Summit seeks to make earth observations data accessible

November 11th, 2019, Published in Articles: PositionIT

The deputy minister of Higher Education, Science and Technology, Buti Manamela, has urged the earth observations community globally to ensure citizens feel the impact and relevance of earth observations (EO).

The Deputy Minister was speaking during the Group on Earth Observations (GEO) Ministerial Summit in Canberra, Australia, as part of GEO Week 2019. South Africa is GEO co-chair and regional representative for Africa alongside the United States and China.

The deputy minister is leading the South African delegation at the summit, which is focused on promoting open data and knowledge, industry development and public-private partnerships, informed decision-making through the use of EO information products, and cooperation for the achievement of the objectives of global treaties such as the United Nations 2030 Agenda for Sustainable Development.

South Africa is using its participation in the event to identify opportunities for local industries interested in doing EO business in the African region. Government will reap the benefits of this support through tax returns, job creation and access to global EO technologies, among other things.

With the growing uptake of EO products in the continent, South Africa is working on building an environment that will ensure that the country captures a sizeable global market share.  This can be done by forging partnerships with global space leaders, making sure the South African industry has access to data, developing the required skills, and showcasing indigenous space-based information products and capabilities.

Manamela said GEO’s Global Agriculture Monitoring (GEOGLAM) initiative was one example of community-centred collaboration in the GEO work programme. The initiative has ensured that trusted, accurate and useful data is made available to users and decision-makers. Its Monthly Crop Monitor reports are useful for governments, the agricultural sector, insurance providers and other national and regional stakeholders, providing timely and actionable insights on crop information, he said.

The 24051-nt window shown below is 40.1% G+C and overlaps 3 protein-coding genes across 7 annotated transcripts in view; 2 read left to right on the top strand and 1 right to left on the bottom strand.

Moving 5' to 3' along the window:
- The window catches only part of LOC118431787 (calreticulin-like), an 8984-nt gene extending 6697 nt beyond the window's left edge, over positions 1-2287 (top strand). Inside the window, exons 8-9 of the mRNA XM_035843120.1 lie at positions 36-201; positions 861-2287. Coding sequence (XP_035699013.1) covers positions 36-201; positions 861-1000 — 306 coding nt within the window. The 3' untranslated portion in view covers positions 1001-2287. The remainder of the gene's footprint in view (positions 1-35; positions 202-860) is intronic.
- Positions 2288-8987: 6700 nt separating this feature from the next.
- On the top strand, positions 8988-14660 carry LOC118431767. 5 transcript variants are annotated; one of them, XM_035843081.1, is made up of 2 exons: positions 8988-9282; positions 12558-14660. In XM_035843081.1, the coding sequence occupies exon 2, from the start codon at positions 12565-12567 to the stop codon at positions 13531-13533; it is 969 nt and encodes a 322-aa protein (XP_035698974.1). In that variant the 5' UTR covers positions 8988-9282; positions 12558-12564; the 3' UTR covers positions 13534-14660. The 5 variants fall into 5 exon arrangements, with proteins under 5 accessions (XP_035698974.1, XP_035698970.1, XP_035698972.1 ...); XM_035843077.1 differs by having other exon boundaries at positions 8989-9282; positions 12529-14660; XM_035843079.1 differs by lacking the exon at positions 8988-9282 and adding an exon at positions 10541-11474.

GEO is a voluntary global intergovernmental partnership founded on the principle that Earth observations are crucial for decision-making, planning and sustainable development, and for fulfilling the objectives outlined in global treaties such as the Sendai Framework for Disaster Risk Reduction, the Paris Climate Agreement, the Sustainable Development Goals and the Minamata Convention on Mercury.

Through its 108 member governments and 129 participating organisations, GEO has in the past 15 years made major progress in addressing a range of essential societal benefit areas to address global challenges, such as food security, disaster management, urban settlements and water resource management. GEO Week’s activities include exhibitions, plenaries and executive meetings focusing on accelerating the delivery of GEO’s 2020-2022 Work Programme and bring EO communities together to scale up the impact of EO at national, regional and global level.

Contact Mandla Tshabalala, Higher Education, Science and Technology, tshabalala.m@dhet.gov.za

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